How can “free college” still not make college affordable for some students? This is not a riddle. The answer lies in a common definition of free college as zero tuition and fees. The expenses associated with attending college, however, go far beyond tuition and fees. According to the College Board’s Trends in College Pricing, 2019-20 tuition and fees comprised only 20 percent of students’ budgets to attend public two-year institutions. For historically under-served students, those who are first generation, low-income or persons of color, financial considerations play a very important part in their decision about attending college. Yet, navigating the myriad of different college prices is no easy task in normal times and especially so in the COVID-19 pandemic.
With pervasive unemployment or reduction of earnings for low income and minority students, postsecondary education and training can serve as a lifeline to a better life. But the cost can be a barrier; every dollar that a student must pay is consequential. Likewise, understanding the actual cost is consequential.
Different Versions of Cost
There is the sticker price or published charges, which typically consist of tuition and fees and room and board for a student attending full-time. In addition, all Title IV program participating postsecondary institutions make a net price calculator available. The net price distinguishes between the sticker price and what the student has to pay the institution, which subtracts from the charges scholarships and financial aid in the form of grants, institutional, state and federal. And then there are other expenses do not go to the institutions. These represent the other 80 percent of the students’ budgets for attending public two-year institutions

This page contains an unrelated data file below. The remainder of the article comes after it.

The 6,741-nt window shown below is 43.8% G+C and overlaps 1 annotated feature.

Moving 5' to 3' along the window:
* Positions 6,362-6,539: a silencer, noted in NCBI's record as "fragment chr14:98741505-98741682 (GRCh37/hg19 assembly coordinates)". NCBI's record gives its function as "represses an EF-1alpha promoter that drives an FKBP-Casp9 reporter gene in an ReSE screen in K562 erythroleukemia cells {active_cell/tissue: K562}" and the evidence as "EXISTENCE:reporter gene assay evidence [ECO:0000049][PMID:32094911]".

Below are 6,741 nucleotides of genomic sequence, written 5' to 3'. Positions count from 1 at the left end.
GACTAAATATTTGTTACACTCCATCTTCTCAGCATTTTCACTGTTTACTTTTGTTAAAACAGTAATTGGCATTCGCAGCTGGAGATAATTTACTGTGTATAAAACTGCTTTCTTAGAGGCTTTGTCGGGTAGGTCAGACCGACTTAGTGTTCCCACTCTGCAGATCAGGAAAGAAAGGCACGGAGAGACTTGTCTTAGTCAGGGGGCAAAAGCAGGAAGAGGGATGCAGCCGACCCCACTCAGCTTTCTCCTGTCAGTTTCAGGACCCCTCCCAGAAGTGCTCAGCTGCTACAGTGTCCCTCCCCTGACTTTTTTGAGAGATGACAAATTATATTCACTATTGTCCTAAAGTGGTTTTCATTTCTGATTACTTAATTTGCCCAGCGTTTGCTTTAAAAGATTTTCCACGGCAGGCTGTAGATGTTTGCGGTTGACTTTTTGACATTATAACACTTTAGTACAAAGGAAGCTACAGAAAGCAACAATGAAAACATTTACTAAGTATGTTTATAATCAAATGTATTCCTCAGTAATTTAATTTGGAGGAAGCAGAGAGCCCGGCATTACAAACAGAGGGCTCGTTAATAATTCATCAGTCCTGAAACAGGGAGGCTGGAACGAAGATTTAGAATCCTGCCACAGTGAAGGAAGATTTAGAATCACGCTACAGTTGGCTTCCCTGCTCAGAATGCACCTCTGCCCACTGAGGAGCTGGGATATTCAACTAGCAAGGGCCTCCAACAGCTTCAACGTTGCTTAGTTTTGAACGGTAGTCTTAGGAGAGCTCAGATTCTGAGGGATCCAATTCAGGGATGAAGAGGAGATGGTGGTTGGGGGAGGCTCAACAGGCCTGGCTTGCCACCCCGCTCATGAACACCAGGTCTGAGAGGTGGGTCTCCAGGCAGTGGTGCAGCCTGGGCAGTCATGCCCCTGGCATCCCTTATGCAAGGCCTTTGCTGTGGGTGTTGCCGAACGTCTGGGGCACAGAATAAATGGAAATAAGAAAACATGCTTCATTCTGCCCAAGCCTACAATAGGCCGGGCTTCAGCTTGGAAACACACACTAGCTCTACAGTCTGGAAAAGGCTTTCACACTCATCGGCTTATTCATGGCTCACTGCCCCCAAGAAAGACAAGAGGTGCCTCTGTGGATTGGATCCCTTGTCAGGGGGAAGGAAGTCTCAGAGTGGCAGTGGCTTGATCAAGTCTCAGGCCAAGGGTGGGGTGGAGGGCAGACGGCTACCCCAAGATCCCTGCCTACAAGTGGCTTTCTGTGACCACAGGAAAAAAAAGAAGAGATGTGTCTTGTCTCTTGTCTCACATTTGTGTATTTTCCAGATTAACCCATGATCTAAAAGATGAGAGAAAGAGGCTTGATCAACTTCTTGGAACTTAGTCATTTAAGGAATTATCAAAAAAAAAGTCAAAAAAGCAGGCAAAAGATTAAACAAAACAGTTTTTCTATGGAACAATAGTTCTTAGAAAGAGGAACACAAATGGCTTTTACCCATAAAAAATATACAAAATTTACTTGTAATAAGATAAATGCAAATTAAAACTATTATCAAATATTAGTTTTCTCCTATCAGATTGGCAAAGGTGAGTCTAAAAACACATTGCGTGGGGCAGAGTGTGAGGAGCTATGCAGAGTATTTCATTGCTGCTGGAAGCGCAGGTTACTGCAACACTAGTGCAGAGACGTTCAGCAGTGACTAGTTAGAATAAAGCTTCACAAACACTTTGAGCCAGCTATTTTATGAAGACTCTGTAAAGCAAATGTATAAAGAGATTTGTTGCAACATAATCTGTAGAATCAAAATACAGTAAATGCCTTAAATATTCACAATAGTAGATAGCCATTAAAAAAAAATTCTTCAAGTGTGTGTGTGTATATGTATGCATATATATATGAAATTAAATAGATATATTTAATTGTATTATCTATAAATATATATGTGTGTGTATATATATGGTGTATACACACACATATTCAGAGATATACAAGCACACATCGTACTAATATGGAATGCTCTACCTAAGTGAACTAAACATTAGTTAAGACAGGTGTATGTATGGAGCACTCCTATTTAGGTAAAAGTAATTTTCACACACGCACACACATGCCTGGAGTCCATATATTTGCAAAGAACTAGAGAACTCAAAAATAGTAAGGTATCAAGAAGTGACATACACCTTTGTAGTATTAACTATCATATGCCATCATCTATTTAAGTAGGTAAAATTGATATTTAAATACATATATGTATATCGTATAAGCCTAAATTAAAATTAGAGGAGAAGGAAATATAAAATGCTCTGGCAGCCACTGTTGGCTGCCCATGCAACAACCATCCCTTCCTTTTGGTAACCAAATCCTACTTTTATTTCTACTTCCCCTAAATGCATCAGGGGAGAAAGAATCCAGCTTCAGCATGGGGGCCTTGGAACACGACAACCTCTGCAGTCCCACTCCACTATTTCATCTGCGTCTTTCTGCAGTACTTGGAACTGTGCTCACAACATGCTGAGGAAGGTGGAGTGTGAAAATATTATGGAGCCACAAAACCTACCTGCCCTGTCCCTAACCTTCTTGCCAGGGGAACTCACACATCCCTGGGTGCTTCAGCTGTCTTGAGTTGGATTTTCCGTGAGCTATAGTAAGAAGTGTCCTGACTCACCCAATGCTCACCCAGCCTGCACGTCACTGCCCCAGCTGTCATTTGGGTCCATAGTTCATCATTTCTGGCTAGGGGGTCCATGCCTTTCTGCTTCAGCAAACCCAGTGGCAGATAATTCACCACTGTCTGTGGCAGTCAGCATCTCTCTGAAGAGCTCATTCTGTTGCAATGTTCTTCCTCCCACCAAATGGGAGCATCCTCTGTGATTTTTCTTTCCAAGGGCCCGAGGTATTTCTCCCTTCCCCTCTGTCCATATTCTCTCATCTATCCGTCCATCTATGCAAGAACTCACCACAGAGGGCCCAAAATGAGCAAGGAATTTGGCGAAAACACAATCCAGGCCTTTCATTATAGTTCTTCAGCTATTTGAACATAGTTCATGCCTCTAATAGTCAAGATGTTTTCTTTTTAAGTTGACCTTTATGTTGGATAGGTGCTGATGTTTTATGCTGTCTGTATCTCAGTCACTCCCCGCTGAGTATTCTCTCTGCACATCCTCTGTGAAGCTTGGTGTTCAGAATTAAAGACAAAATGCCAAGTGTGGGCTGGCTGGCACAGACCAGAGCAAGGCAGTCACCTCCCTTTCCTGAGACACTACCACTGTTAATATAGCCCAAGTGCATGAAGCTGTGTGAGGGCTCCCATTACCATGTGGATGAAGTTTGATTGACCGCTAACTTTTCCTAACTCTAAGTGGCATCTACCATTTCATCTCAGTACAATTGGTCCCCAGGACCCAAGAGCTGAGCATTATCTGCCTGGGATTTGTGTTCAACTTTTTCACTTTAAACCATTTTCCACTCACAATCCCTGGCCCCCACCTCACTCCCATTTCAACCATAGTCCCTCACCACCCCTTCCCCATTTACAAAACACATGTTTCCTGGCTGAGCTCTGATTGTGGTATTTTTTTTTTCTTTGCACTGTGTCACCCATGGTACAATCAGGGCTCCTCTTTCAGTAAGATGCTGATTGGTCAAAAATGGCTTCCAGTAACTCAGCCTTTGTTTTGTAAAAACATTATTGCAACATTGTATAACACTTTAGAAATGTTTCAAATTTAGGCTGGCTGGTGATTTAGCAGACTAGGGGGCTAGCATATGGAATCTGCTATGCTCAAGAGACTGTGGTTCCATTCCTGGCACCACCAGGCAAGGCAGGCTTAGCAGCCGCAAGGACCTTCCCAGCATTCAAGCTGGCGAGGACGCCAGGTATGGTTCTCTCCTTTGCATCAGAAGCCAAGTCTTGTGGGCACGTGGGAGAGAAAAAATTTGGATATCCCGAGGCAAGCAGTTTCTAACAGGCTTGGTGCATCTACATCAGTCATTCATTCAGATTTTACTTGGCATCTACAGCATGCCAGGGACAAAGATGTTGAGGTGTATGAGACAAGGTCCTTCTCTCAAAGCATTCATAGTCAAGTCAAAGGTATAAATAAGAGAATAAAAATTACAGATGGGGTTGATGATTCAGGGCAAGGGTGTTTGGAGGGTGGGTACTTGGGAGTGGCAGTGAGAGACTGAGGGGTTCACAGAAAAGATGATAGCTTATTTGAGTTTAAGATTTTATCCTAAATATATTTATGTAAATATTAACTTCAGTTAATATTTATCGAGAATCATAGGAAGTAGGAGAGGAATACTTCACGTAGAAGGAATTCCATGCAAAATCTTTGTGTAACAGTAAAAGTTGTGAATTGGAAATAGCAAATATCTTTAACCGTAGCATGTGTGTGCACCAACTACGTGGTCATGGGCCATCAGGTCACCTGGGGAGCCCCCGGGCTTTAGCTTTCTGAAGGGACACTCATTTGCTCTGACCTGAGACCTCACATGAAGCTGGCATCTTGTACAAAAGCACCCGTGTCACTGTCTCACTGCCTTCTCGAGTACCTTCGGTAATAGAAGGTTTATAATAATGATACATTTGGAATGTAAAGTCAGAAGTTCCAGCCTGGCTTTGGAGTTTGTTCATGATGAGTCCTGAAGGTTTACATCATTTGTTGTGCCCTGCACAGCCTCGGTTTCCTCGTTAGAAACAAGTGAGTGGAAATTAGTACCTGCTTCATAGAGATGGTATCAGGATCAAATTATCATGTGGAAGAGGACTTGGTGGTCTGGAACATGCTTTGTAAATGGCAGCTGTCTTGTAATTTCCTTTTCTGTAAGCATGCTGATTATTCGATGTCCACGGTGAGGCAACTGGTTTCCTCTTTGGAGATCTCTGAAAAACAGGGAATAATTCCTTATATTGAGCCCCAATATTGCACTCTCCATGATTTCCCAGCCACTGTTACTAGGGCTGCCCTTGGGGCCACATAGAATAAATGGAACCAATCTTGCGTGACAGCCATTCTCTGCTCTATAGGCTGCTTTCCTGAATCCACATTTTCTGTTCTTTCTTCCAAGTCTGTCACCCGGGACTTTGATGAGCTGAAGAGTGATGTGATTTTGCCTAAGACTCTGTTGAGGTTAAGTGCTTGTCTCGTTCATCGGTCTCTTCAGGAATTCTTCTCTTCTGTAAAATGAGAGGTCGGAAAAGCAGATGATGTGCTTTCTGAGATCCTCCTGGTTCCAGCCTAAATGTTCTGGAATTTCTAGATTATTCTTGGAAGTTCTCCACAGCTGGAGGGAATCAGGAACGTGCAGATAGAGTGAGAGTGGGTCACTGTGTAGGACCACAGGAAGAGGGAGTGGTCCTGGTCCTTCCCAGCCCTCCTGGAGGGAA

Indirect college costs
So, what are these indirect expenses? These, together with the direct costs make up the cost of attendance. Aimed at students, the U.S. Department of Education’s office of Federal Student Aid states that “the cost of attendance (COA) is not the bill that you may get from your college; it is the total amount it will cost you to go to college each year.” It continued to specify the component costs, including “tuition and fees; on-campus room and board (or a housing and food allowance for off-campus students); and allowances for books, supplies, transportation, loan fees, and, if applicable, dependent care. It can also include other expenses like an allowance for the rental or purchase of a personal computer, costs related to a disability, or costs for eligible study-abroad programs.” Each institution is responsible for determining the cost of attendance for that institution.